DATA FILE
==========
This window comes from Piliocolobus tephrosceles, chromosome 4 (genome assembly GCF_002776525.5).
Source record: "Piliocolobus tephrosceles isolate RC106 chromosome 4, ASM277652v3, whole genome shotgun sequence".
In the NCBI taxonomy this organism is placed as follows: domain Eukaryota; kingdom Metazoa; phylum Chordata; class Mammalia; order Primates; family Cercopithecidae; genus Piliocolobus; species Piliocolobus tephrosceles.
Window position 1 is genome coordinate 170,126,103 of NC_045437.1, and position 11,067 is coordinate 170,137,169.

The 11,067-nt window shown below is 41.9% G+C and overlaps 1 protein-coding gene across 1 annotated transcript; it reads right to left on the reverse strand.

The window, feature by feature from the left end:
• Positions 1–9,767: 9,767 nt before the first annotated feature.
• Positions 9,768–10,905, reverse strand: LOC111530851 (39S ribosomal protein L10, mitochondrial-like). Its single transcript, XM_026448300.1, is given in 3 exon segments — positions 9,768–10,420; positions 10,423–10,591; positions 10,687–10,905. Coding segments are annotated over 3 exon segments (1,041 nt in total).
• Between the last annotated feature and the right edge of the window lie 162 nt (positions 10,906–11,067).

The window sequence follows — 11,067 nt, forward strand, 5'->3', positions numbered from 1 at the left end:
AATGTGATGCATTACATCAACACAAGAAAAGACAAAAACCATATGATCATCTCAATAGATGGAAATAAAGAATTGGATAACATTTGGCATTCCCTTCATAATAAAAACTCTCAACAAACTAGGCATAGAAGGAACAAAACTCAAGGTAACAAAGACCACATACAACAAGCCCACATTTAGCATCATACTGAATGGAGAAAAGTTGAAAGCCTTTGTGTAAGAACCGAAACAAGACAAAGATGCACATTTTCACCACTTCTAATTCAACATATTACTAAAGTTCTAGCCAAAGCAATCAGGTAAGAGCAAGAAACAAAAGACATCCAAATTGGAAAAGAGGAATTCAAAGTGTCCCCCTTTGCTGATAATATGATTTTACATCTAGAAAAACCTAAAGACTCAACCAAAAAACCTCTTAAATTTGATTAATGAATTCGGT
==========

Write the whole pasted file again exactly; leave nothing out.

This window comes from Piliocolobus tephrosceles, chromosome 4 (genome assembly GCF_002776525.5).
Source record: "Piliocolobus tephrosceles isolate RC106 chromosome 4, ASM277652v3, whole genome shotgun sequence".
In the NCBI taxonomy this organism is placed as follows: domain Eukaryota; kingdom Metazoa; phylum Chordata; class Mammalia; order Primates; family Cercopithecidae; genus Piliocolobus; species Piliocolobus tephrosceles.
Window position 1 is genome coordinate 170,126,103 of NC_045437.1, and position 11,067 is coordinate 170,137,169.

The 11,067-nt window shown below is 41.9% G+C and overlaps 1 protein-coding gene across 1 annotated transcript; it reads right to left on the reverse strand.

The window, feature by feature from the left end:
• Positions 1–9,767: 9,767 nt before the first annotated feature.
• Positions 9,768–10,905, reverse strand: LOC111530851 (39S ribosomal protein L10, mitochondrial-like). Its single transcript, XM_026448300.1, is given in 3 exon segments — positions 9,768–10,420; positions 10,423–10,591; positions 10,687–10,905. Coding segments are annotated over 3 exon segments (1,041 nt in total).
• Between the last annotated feature and the right edge of the window lie 162 nt (positions 10,906–11,067).

The window sequence follows — 11,067 nt, forward strand, 5'->3', positions numbered from 1 at the left end:
AATGTGATGCATTACATCAACACAAGAAAAGACAAAAACCATATGATCATCTCAATAGATGGAAATAAAGAATTGGATAACATTTGGCATTCCCTTCATAATAAAAACTCTCAACAAACTAGGCATAGAAGGAACAAAACTCAAGGTAACAAAGACCACATACAACAAGCCCACATTTAGCATCATACTGAATGGAGAAAAGTTGAAAGCCTTTGTGTAAGAACCGAAACAAGACAAAGATGCACATTTTCACCACTTCTAATTCAACATATTACTAAAGTTCTAGCCAAAGCAATCAGGTAAGAGCAAGAAACAAAAGACATCCAAATTGGAAAAGAGGAATTCAAAGTGTCCCCCTTTGCTGATAATATGATTTTACATCTAGAAAAACCTAAAGACTCAACCAAAAAACCTCTTAAATTTGATTAATGAATTCGGT